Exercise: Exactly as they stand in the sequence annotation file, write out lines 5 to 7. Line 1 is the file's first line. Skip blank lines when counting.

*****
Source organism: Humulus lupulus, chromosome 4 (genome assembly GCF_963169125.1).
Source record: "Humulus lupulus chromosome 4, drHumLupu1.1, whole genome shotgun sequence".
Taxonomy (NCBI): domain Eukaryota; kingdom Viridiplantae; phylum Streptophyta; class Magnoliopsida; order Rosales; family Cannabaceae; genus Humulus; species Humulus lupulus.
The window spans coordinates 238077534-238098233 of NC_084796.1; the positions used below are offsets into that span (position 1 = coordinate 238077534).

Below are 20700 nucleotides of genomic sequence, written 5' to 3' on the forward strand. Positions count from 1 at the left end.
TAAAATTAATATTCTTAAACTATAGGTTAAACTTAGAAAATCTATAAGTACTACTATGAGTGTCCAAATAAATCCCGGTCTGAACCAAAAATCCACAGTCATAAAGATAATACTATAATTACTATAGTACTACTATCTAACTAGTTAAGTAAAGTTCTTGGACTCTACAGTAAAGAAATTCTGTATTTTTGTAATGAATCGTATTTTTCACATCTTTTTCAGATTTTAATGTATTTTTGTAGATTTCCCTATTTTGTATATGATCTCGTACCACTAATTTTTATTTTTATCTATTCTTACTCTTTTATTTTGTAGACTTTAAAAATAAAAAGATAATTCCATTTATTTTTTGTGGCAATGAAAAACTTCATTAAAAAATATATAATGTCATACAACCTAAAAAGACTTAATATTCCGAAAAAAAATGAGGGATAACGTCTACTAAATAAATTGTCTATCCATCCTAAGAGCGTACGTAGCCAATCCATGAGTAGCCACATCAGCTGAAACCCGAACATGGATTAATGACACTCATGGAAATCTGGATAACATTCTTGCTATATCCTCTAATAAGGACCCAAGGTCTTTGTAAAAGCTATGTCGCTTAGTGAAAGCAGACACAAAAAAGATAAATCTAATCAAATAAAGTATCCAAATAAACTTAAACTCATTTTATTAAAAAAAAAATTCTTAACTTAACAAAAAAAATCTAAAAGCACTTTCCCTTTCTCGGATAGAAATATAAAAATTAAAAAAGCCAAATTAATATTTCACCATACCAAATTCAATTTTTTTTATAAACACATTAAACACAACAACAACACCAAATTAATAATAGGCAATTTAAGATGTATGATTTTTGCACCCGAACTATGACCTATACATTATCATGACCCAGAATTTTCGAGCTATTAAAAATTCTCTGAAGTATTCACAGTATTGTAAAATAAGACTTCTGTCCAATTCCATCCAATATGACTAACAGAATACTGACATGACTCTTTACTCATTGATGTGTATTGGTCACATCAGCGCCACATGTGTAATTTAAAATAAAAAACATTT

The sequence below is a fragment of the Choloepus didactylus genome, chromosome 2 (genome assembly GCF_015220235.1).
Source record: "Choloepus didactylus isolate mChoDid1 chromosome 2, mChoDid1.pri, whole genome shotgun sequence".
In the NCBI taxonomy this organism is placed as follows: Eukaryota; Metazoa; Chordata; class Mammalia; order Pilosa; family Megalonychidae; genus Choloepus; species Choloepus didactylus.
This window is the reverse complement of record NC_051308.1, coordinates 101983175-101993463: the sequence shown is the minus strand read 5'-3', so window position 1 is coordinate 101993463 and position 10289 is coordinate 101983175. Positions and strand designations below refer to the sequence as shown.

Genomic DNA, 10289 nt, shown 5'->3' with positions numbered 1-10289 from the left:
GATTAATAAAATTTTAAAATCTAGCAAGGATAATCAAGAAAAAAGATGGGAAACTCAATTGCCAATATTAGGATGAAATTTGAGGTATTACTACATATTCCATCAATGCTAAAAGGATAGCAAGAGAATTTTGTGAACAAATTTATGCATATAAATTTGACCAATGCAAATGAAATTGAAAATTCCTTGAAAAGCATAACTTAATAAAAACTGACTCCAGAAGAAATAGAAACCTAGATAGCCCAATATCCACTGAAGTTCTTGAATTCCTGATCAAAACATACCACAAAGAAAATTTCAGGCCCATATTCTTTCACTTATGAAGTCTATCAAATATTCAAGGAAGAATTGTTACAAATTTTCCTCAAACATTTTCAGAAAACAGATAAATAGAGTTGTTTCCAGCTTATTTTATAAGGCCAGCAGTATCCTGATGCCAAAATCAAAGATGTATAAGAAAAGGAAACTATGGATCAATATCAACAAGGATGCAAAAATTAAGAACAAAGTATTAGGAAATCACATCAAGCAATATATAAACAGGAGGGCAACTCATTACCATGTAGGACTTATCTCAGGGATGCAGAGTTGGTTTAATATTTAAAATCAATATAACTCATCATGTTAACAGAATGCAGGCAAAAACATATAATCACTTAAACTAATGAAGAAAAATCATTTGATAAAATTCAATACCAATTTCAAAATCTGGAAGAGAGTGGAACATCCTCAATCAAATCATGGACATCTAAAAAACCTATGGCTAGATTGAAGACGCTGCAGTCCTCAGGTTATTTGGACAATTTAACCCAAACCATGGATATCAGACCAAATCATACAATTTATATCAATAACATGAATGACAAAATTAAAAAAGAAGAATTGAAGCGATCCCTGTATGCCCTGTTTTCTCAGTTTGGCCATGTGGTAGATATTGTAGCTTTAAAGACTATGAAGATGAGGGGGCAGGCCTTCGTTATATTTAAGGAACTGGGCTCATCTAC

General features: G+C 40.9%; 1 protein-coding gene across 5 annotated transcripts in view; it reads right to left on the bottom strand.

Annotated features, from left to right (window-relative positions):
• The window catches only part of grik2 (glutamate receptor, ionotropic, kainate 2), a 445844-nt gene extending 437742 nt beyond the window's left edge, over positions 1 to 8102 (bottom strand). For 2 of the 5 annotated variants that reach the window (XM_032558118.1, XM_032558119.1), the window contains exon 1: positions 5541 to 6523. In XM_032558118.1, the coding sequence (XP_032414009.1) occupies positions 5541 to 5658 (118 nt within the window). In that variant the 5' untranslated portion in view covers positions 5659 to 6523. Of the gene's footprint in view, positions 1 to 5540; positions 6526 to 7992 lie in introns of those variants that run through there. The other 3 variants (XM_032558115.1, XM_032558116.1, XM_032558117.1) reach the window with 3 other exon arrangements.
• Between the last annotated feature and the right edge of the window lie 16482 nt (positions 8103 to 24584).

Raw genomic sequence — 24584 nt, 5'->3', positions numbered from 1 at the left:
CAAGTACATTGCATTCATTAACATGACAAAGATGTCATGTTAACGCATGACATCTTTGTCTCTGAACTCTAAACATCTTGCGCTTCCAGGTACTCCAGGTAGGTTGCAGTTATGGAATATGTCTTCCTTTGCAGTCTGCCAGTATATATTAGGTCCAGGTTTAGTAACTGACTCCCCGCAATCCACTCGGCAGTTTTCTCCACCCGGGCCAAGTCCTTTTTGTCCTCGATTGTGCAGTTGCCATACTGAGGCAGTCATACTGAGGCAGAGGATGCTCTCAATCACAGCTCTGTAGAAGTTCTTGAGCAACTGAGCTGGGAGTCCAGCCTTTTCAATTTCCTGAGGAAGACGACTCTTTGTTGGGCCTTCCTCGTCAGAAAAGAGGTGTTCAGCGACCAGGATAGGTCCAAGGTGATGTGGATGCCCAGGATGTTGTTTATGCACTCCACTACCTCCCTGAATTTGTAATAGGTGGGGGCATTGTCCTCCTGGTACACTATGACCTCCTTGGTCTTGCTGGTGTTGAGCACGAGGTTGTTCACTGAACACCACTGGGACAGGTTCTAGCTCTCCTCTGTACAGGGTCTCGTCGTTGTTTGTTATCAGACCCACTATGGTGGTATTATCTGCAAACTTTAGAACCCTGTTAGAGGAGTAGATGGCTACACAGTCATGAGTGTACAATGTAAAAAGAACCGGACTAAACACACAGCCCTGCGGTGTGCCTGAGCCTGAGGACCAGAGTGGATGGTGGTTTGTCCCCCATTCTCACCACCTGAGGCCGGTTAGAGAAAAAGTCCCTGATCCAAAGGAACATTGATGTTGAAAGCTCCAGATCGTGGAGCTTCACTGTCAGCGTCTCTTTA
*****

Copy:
Below are 20700 nucleotides of genomic sequence, written 5' to 3' on the forward strand. Positions count from 1 at the left end.
TAAAATTAATATTCTTAAACTATAGGTTAAACTTAGAAAATCTATAAGTACTACTATGAGTGTCCAAATAAATCCCGGTCTGAACCAAAAATCCACAGTCATAAAGATAATACTATAATTACTATAGTACTACTATCTAACTAGTTAAGTAAAGTTCTTGGACTCTACAGTAAAGAAATTCTGTATTTTTGTAATGAATCGTATTTTTCACATCTTTTTCAGATTTTAATGTATTTTTGTAGATTTCCCTATTTTGTATATGATCTCGTACCACTAATTTTTATTTTTATCTATTCTTACTCTTTTATTTTGTAGACTTTAAAAATAAAAAGATAATTCCATTTATTTTTTGTGGCAATGAAAAACTTCATTAAAAAATATATAATGTCATACAACCTAAAAAGACTTAATATTCCGAAAAAAAATGAGGGATAACGTCTACTAAATAAATTGTCTATCCATCCTAAGAGCGTACGTAGCCAATCCATGAGTAGCCACATCAGCTGAAACCCGAACATGGATTAATGACACTCATGGAAATCTGGATAACATTCTTGCTATATCCTCTAATAAGGACCCAAGGTCTTTGTAAAAGCTATGTCGCTTAGTGAAAGCAGACACAAAAAAGATAAATCTAATCAAATAAAGTATCCAAATAAACTTAAACTCATTTTATTAAAAAAAAAATTCTTAACTTAACAAAAAAAATCTAAAAGCACTTTCCCTTTCTCGGATAGAAATATAAAAATTAAAAAAGCCAAATTAATATTTCACCATACCAAATTCAATTTTTTTTATAAACACATTAAACACAACAACAACACCAAATTAATAATAGGCAATTTAAGATGTATGATTTTTGCACCCGAACTATGACCTATACATTATCATGACCCAGAATTTTCGAGCTATTAAAAATTCTCTGAAGTATTCACAGTATTGTAAAATAAGACTTCTGTCCAATTCCATCCAATATGACTAACAGAATACTGACATGACTCTTTACTCATTGATGTGTATTGGTCACATCAGCGCCACATGTGTAATTTAAAATAAAAAACATTT

The sequence below is a fragment of the Choloepus didactylus genome, chromosome 2 (genome assembly GCF_015220235.1).